Photo: Jens Anders Wejsmark Sorensen

In the NUJ, we have a long tradition of fighting racism, promoting equality, and striving to avoid bias in our reporting. Our union’s code of conduct states we should not produce material, “likely to lead to hatred or discrimination” on the grounds of, among other things, “a person’s race, colour or creed”.

It is worth reminding ourselves of these principles when faced with the tricky professional task of reporting fairly on the annual Dutch and Belgian festivities based around Sinterklaas. These are problematic for many as they include Sint’s helper, “Zwarte Piet” who is often portrayed by men and women in black face.

While many still view this as an innocent part of popular folklore, it is being increasingly seen as a racist caricature of black people, out of tune with modern values.

We, in the media, are privileged to report this shift in public attitudes. But it is a challenge too, with feelings running so high. Some media reports appear to give the traditionalists the benefit of the doubt, while unfairly labelling those opposing Zwarte Piet as extremists. As journalists, we should report the facts accurately, respecting fair views honestly held, and reasonably put, while not encouraging discrimination on the grounds of race or colour.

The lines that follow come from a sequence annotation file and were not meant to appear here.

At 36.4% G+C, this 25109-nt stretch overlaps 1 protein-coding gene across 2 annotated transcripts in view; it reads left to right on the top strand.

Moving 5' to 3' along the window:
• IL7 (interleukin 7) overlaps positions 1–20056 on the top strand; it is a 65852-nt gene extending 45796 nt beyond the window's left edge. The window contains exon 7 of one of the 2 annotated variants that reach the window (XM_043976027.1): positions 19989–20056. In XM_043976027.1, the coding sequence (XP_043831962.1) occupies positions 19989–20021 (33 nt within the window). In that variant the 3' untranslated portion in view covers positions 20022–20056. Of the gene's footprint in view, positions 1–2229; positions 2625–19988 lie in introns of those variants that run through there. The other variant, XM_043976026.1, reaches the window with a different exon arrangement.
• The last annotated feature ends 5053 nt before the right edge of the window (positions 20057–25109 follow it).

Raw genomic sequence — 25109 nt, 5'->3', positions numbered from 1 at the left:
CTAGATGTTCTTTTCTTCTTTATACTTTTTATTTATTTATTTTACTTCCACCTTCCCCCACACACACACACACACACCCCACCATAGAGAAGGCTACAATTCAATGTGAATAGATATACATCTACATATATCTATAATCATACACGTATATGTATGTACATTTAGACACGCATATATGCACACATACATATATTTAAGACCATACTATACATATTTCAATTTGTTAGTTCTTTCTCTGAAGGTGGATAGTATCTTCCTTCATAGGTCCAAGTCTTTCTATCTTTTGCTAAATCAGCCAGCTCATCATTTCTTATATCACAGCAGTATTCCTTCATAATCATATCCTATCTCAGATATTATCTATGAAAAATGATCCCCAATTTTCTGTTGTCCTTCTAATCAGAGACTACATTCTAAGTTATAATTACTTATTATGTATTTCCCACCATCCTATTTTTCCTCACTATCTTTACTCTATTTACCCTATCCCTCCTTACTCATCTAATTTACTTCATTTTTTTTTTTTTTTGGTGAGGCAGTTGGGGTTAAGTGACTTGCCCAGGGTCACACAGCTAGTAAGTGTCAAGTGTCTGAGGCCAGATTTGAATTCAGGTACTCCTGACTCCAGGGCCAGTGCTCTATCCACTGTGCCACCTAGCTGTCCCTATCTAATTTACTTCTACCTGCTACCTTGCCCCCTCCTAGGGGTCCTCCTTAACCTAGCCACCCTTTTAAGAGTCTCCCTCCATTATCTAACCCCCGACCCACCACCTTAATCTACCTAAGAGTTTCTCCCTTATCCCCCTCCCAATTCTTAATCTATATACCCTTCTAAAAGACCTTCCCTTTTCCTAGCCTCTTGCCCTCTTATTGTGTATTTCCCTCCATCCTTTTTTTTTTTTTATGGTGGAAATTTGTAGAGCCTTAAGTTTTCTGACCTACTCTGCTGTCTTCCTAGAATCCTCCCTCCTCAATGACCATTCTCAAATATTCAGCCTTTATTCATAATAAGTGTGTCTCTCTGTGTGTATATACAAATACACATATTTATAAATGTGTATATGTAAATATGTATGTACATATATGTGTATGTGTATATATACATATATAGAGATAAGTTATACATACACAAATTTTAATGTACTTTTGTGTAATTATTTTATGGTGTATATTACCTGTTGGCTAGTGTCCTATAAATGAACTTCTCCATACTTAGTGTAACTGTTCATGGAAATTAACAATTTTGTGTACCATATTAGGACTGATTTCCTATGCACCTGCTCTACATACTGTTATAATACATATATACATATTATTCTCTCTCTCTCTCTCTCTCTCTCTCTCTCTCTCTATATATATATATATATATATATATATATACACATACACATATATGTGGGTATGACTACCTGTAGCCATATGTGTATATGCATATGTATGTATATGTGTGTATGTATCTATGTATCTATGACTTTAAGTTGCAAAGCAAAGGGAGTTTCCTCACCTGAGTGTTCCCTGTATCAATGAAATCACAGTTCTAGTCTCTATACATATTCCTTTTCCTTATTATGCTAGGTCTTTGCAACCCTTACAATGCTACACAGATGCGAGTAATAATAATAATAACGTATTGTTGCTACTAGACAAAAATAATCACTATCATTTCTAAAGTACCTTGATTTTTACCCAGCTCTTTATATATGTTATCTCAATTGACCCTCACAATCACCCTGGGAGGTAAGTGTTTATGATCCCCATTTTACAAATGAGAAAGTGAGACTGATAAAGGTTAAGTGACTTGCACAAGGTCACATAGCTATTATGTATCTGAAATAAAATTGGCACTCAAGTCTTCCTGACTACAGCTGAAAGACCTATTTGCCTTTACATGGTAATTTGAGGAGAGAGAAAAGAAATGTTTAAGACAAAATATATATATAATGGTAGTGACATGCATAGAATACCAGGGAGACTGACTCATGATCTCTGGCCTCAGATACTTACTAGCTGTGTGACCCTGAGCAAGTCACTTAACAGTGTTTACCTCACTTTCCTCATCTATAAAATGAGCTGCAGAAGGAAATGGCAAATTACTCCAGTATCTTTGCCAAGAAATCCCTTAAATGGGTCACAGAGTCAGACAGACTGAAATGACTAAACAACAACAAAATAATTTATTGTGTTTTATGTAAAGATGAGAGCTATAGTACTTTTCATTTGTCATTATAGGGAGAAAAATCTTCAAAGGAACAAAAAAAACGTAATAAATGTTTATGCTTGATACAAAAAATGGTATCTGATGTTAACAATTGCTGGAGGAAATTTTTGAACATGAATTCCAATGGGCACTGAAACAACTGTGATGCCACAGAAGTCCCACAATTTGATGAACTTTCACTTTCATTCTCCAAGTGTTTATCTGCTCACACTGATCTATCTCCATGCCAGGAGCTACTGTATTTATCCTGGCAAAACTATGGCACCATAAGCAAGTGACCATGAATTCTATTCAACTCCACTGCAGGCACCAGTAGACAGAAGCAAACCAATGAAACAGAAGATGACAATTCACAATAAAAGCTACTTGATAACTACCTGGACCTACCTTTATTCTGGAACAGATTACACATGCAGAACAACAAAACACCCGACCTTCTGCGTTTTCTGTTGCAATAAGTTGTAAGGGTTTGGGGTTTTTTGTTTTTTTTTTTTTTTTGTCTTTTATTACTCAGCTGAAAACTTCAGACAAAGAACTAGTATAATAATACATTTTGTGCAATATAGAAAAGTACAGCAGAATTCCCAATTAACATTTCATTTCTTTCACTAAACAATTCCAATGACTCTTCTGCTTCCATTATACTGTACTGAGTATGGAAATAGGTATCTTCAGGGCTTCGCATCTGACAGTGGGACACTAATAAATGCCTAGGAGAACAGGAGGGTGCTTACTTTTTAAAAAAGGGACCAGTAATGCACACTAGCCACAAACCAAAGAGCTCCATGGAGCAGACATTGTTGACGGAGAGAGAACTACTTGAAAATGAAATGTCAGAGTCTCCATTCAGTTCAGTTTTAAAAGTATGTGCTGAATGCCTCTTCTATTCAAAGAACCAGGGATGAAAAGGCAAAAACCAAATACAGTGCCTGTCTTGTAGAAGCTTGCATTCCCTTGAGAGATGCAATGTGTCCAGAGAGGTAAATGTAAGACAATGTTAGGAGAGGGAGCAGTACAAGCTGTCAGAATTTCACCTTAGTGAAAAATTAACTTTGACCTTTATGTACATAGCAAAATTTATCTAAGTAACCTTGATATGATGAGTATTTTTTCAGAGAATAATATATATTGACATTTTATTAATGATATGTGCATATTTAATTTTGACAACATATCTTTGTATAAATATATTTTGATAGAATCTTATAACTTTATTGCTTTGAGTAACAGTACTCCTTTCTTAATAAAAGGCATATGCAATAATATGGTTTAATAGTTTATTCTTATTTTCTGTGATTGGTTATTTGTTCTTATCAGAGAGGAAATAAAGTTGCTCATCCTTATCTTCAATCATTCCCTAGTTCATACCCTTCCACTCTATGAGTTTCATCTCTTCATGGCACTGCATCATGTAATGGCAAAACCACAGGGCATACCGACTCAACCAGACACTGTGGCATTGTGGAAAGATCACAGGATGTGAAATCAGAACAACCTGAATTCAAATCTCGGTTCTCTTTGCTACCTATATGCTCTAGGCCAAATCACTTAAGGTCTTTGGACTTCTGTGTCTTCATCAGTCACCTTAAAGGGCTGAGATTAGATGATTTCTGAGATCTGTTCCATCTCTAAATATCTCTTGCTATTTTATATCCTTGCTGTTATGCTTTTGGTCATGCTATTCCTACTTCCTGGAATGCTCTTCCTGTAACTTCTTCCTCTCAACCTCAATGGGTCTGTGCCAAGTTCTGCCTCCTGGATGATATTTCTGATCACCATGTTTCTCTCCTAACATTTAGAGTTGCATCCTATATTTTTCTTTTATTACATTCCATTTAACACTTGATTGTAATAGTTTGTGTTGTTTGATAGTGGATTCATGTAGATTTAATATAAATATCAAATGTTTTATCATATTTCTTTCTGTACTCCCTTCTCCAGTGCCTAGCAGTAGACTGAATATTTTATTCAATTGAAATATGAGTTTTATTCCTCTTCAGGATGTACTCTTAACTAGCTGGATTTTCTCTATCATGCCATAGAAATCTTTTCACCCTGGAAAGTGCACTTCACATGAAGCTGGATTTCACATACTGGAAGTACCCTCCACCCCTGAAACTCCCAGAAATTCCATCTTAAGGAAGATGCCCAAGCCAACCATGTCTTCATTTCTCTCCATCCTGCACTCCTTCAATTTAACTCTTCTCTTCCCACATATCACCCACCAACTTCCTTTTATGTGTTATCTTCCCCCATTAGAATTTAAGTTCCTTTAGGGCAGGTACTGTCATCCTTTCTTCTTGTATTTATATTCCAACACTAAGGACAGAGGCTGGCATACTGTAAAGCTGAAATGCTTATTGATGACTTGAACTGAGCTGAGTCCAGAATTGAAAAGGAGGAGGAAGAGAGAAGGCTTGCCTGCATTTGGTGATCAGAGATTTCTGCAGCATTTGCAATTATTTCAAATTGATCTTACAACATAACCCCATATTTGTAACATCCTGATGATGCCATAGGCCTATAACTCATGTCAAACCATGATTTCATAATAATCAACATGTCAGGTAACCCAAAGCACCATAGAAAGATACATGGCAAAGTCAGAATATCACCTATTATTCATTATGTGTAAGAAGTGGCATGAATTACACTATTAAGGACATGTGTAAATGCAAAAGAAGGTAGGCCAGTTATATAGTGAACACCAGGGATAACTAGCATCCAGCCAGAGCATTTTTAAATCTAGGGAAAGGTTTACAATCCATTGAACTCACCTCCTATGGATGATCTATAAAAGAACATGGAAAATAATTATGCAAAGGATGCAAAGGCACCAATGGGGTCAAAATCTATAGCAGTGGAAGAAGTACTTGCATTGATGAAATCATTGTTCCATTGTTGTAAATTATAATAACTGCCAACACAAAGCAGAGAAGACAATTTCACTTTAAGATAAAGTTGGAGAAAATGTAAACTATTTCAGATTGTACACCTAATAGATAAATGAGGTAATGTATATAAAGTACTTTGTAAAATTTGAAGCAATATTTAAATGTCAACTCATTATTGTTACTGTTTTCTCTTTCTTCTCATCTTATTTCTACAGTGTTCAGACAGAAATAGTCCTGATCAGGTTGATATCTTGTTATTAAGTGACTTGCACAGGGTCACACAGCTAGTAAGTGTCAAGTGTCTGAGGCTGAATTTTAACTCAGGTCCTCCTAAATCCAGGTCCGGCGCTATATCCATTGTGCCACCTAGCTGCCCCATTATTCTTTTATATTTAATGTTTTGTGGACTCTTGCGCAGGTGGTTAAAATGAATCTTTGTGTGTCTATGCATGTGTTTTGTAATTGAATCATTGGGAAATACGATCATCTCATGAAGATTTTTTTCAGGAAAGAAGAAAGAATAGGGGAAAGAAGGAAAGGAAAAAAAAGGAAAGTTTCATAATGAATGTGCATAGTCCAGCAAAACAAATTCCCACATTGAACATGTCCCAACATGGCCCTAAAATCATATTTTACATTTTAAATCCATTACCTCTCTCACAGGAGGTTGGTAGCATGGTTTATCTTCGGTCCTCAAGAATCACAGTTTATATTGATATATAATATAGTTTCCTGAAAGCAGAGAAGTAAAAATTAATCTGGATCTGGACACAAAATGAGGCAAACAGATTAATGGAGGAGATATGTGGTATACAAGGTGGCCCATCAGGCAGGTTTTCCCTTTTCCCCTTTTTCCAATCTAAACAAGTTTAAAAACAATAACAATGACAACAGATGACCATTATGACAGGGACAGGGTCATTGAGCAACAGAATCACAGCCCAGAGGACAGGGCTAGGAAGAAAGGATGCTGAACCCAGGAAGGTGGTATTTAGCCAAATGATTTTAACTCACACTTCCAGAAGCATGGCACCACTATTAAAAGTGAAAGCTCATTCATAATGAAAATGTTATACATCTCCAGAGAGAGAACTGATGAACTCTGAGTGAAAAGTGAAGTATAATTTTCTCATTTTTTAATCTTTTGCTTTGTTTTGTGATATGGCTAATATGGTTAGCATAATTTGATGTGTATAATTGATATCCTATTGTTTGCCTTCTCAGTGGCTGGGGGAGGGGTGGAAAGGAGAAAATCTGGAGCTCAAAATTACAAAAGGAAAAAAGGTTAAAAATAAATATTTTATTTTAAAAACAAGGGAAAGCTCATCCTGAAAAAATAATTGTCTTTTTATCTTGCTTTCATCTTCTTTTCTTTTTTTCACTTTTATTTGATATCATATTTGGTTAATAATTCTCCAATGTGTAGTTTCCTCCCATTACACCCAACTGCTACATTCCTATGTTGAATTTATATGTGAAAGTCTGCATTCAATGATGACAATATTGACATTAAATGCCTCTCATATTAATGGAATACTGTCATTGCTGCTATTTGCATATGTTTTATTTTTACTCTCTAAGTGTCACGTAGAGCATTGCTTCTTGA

The Netherlands and Belgium, like many Western European countries, are slowly changing and we, NUJ journalists, should adhere to our Code of Conduct when reporting that change.

Netherlands NUJ branch chair, Tony Sheldon

See also the motion from the National Executive Council

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